Depression in Older Adults

 

elderly prone to depression

 

Depression is a common problem amongst older adults and the elderly, but it is not a normal part of ageing. The physical health problems that many elderly patients experience can be correlated with onset of clinical depression. Along with other issues such as mental and physical decline, loss of work, and grief, the elderly can be especially prone to depression. Unfortunately, depression can look different in older adults than in other populations, as sadness is often not reported as a symptom. Other symptoms, such as fatigue, cognitive difficulties and lack of desire to do activities are often mistaken for side effects of physical illnesses in older adults.

 

In this article we are going to look at what depression in older adults looks like and what causes depression in seniors.

 

What does depression look like?

 

Normally, depression symptoms include sadness, fatigue, loss of pleasure, social withdrawal and isolation, weight loss or gain, loss of appetite, sleep disturbances, loss of self-worth, increased use of alcohol or drugs, and thoughts of death and suicide. Although we all associate depression with the first symptom, sadness, many seniors report not feeling sad at all. Instead, many complain about physical problems, lack of motivation and lack of energy more than other symptoms. Often, physical complaints, such as worsening of physical symptoms or new symptoms such as headaches or arthritis pain are often the principal symptoms in the elderly. The following are common symptoms of depression in older adults:

 

  • Increased or aggravated aches and pains
  • Anxiety and worry
  • Memory problems
  • Lack of motivation
  • Lack of energy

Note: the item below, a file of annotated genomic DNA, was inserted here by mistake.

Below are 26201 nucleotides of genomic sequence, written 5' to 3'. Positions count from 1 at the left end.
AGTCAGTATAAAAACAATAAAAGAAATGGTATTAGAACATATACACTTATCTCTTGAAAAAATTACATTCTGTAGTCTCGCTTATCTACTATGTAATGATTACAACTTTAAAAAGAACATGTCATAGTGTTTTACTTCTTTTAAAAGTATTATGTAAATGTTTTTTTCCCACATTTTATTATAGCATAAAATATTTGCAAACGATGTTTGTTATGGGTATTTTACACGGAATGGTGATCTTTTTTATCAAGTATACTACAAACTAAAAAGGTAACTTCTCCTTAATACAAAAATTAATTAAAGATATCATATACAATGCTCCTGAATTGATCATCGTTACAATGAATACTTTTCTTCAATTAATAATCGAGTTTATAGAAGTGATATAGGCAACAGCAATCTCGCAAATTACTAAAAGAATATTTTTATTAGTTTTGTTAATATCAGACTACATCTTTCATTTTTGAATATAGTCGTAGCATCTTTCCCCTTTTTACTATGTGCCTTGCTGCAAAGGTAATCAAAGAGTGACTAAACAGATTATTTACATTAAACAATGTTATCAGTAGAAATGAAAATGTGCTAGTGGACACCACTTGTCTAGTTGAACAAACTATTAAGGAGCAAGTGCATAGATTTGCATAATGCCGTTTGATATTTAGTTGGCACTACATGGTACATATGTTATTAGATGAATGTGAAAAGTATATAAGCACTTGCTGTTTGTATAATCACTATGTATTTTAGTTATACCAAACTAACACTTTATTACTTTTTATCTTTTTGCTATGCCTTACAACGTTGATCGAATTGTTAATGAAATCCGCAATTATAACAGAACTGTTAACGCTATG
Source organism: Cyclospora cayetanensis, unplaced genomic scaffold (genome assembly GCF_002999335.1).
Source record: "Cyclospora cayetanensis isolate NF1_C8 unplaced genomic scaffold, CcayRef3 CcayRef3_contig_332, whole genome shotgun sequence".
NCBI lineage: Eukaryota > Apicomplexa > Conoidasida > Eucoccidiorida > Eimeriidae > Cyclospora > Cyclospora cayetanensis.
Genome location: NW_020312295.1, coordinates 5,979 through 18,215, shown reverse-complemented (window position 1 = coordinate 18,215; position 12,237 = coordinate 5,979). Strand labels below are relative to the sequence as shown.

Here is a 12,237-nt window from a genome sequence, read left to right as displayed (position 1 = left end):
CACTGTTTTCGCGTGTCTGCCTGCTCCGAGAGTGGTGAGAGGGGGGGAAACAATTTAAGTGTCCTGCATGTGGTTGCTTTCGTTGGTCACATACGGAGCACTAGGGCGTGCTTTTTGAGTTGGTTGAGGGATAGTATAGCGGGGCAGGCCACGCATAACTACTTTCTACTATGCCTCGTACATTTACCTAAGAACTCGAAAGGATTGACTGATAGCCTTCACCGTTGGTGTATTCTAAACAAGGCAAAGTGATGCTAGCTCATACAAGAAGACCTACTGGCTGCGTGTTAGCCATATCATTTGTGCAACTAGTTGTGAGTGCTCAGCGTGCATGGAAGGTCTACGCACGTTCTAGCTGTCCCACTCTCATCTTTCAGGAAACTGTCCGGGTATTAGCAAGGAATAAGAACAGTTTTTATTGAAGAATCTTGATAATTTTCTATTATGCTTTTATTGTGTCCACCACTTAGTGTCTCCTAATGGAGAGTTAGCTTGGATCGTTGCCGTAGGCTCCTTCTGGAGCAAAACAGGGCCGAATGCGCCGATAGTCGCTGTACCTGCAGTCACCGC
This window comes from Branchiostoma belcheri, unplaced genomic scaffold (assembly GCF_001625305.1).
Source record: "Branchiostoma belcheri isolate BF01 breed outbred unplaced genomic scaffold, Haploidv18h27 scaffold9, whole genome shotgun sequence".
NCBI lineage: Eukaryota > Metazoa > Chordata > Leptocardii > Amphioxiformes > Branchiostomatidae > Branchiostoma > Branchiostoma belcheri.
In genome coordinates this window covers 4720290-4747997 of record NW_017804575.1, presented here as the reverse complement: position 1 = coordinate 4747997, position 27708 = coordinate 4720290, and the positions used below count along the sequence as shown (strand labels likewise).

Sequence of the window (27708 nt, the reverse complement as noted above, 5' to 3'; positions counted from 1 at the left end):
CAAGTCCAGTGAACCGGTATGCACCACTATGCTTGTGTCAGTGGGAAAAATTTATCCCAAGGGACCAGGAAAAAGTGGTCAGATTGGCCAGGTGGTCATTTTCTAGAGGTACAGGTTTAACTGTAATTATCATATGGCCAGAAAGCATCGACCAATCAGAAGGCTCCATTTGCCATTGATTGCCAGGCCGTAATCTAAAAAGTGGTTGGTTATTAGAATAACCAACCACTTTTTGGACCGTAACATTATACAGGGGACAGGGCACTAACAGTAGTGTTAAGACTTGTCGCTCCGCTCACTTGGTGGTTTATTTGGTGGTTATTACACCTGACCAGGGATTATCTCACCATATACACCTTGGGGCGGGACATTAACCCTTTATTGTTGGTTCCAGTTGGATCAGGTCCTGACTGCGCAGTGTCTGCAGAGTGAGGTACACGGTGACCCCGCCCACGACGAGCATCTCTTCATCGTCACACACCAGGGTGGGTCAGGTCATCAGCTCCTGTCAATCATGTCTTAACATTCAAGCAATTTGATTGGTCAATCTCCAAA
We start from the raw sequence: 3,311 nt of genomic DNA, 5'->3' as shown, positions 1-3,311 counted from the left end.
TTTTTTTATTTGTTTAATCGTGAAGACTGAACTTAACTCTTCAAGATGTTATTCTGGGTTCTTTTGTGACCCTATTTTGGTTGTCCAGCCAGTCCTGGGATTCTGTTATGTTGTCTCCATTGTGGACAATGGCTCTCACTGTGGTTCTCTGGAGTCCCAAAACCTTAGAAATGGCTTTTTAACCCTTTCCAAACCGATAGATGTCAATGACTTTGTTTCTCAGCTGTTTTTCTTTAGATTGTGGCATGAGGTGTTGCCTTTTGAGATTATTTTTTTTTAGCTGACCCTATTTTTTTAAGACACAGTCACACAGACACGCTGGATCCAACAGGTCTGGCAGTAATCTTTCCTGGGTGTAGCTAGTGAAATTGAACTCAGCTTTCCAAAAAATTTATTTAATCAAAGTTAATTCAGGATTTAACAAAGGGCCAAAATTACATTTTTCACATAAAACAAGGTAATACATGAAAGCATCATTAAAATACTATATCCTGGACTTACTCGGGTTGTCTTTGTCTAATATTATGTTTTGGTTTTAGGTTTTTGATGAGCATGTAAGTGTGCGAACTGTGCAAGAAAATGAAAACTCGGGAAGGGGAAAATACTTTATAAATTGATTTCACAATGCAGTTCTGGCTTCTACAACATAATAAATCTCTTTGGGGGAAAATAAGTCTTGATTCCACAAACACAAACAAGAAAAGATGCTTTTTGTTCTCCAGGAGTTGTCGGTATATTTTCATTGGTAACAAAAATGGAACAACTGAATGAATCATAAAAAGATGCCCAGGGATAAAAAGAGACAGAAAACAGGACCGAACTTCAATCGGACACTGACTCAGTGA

• Feelings of hopelessness, helplessness and worthlessness
  • Slowed movement and speech
  • Irritability
  • Loss of interest in previously exciting activities
  • Loss of interest in socialization

 

As you can see, it could be easy for loved ones and caregivers to mistake depression in older adults for worsening physical problems or mental issues such as dementia or Alzheimer’s disease. Unfortunately, this leads to lack of proper diagnosis of depression in older adults.

 

Causes of depression in older adults

 

Although depression is not a normal part of ageing, research shows that there is a greater likelihood of depression occurring when other health conditions are present. For example, researchers estimate that nearly one quarter of those who experience a stroke will experience major depression. Below are the most common causes of depression in older adults.

 

  • Health problems: Medical problems can cause depression in older adults. This may be a direct result of the illness or a psychological reaction to the illness and it’s symptoms. Any chronic medical condition can lead to depression or make symptoms worse, but there are a few that are notorious for older adults. These include dementia, Alzheimer’s disease, multiple sclerosis, lupus, thyroid disorders, diabetes, cancer, Parkinson’s disease, stroke and heart disease.
  • Medications: Unfortunately, some side effects to prescription medications can also cause or mimic symptoms of depression. These include tranquilizers and sleeping pills, beta-blockers, blood pressure medication and other heart disease drugs, ulcer medication, cholesterol drugs, painkillers and arthritis drugs and Parkinson’s disease medications.
  • Grief and recent bereavements: Older adults frequently have to deal with the loss of other elderly friends and loved ones, including spouses. While grief and depression are two different things, grief, especially repeated grief as can happen with older adults can lead to depression.
  • Loneliness and isolation: Many elderly live alone, and can have a dwindling social circle due to illness and death. It is understood by psychological researchers that loneliness can be a major contributing factor to depression. In addition, the elderly may lose their homes and be relocated to nursing facilities where they must make new friends. Another factor that leads to isolation is the inability to move around or drive due to physical illness restraints.
  • Reduced sense of purpose and worth: The elderly may feel a reduced sense of purpose due to lack of work. In addition, difficulty moving around can also make it difficult for the elderly to find purpose and fun in their lives.
  • Fear and anxiety: All of the above issues can cause fear and anxiety in the elderly. In addition, there can be high anxiety over financial problems, health issues and the idea of death and dying.